This diagram follows the National Biosecurity Statement text and explains the roles and responsibilities for five groups across Australia. These are the Australian Government, state and local governments, representative bodies; including industry, environmental, natural resource management and community groups; research organisations and individuals.    The diagram starts by saying, ‘we all work together to achieve the vision of the National Biosecurity Statement’.     The circular diagram has six equal segments.     Starting from the top right and moving in a clockwise direction, the first segment, ‘domestic regulatory functions’, covers managing biosecurity within Australia’s border. Includes undertaking enforcement actions, regulatory interventions, emergency responses and negotiating and facilitating domestic trade. The groups responsible for this are state and local governments.    The next segment, ‘leadership and coordination’, includes providing leadership and coordination to proactively manage biosecurity risk reduction and analysis. Includes developing partnerships with biosecurity participants and fostering biosecurity awareness. The groups responsible for this are the Australian Government, state and local governments, and representative bodies.    The next segment, ‘awareness and information’, comprises raising awareness and understanding of the biosecurity system and everyone’s roles and responsibilities. Including publishing information about Australia’s biosecurity system and responsibility for emergency response communications. The groups responsible for this are the Australian Government, state and local governments, and representative bodies.     The following segment, ‘research and capacity building’, includes maintaining capacity to prepare for, detect and respond to pests, weeds and diseases, and the management of those already established. Includes support for research and innovation to underpin Australia’s science-based approach to biosecurity. The groups responsible for this are the Australian Government, state and local governments, representative bodies and research organisations.    The next   segment, ‘on the ground’, which encompasses performing tasks for everyday management of biosecurity risks. Includes surveillance, complying with biosecurity obligations and managing pests, weeds and diseases. Contributing to the protection of the Australian environment and economy through practical biosecurity measures. The groups responsible for this are the Australian Government, state and local governments, representative bodies, research organisations and individuals.      The final segment, ‘federal regulatory functions’, covers managing matters relating to the movement of people and goods at the national border. Regulating biosecurity controls to facilitate trade and market access, and fulfilling international convention obligations, including monitoring and reporting pest and disease status and protecting biodiversity. The group responsible for this is the Australian Government.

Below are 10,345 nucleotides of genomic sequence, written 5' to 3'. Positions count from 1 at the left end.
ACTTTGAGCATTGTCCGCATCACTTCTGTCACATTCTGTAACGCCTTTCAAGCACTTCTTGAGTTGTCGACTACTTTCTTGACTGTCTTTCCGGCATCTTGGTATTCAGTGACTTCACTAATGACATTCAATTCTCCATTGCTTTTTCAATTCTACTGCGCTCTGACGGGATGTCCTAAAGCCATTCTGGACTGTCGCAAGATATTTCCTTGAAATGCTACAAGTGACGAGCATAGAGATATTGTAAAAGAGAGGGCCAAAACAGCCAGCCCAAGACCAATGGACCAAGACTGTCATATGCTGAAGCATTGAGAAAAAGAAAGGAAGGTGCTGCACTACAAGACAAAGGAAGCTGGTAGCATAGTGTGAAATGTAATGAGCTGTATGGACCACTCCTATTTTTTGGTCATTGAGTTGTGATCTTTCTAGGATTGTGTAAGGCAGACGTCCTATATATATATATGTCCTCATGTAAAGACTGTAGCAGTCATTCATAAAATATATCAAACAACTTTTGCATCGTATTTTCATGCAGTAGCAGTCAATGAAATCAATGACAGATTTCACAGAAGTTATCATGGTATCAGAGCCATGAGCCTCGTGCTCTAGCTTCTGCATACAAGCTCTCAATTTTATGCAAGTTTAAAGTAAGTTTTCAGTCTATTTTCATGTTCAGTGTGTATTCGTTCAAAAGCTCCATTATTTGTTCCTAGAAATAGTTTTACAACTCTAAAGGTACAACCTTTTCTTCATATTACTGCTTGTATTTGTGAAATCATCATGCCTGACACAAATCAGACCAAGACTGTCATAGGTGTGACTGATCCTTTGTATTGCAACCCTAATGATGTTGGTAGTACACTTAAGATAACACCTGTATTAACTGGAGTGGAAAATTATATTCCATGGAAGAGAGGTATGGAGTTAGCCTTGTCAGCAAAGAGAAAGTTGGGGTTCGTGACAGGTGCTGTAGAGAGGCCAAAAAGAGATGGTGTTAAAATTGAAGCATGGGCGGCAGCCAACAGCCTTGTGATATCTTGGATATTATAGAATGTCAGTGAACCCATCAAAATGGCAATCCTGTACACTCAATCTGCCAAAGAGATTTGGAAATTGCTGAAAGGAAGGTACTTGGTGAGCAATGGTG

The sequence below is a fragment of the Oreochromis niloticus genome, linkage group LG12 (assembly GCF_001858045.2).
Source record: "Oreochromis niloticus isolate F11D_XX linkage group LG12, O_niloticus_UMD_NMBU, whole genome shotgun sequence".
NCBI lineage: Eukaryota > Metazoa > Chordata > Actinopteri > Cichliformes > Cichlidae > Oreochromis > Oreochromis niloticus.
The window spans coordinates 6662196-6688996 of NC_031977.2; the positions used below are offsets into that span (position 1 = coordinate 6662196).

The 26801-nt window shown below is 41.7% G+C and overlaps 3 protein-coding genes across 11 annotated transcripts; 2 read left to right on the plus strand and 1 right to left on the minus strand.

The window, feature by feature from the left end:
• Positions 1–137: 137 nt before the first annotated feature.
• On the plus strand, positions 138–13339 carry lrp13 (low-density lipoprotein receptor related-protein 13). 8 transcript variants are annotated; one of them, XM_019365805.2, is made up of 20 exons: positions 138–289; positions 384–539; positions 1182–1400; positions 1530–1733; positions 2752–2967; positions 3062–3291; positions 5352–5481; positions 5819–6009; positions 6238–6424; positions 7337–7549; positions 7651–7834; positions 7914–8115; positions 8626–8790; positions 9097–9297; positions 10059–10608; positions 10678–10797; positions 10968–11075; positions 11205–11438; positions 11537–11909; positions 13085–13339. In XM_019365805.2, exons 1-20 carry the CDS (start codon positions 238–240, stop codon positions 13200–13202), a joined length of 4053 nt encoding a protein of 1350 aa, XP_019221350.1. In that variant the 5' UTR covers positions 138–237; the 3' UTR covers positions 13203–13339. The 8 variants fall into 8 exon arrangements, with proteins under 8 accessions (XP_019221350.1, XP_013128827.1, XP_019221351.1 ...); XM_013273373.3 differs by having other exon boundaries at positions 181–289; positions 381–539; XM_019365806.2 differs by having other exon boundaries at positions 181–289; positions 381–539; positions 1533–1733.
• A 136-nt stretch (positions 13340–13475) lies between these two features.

History

The 2017 Priorities for Australia’s Biosecurity System review report noted there was no overarching shared national policy statement or strategy. The report recommended the National Biosecurity Committee develop a national biosecurity statement through an open, transparent and collaborative process.

A working group was formed to develop the statement. Members of the National Biosecurity Statement working group include:

  • Grain Producers Australia
  • AUSVEG
  • Victorian Farmers Federation Horticulture Group
  • NSW Farmers Association
  • Australian Pork Ltd
  • National Farmers’ Federation
  • Agriculture Victoria
  • Plant Biosecurity Research Initiative
  • Wool Producers Australia
  • Invasive Species Council
  • Australasian Weed Society.

The working group met throughout 2018 to produce a draft statement which was open for comment from 7 June to 31 October 2018 through the Have your say website. Community, industry, environmental and government interests made submissions. Further feedback was received through the 2018 state and territory biosecurity roundtables and forums held by Plant Health Australia and Animal Health Australia. The final National Biosecurity Statement was presented to stakeholders at the National Biosecurity Forum on 29 November 2018.


Last reviewed: 4 November 2019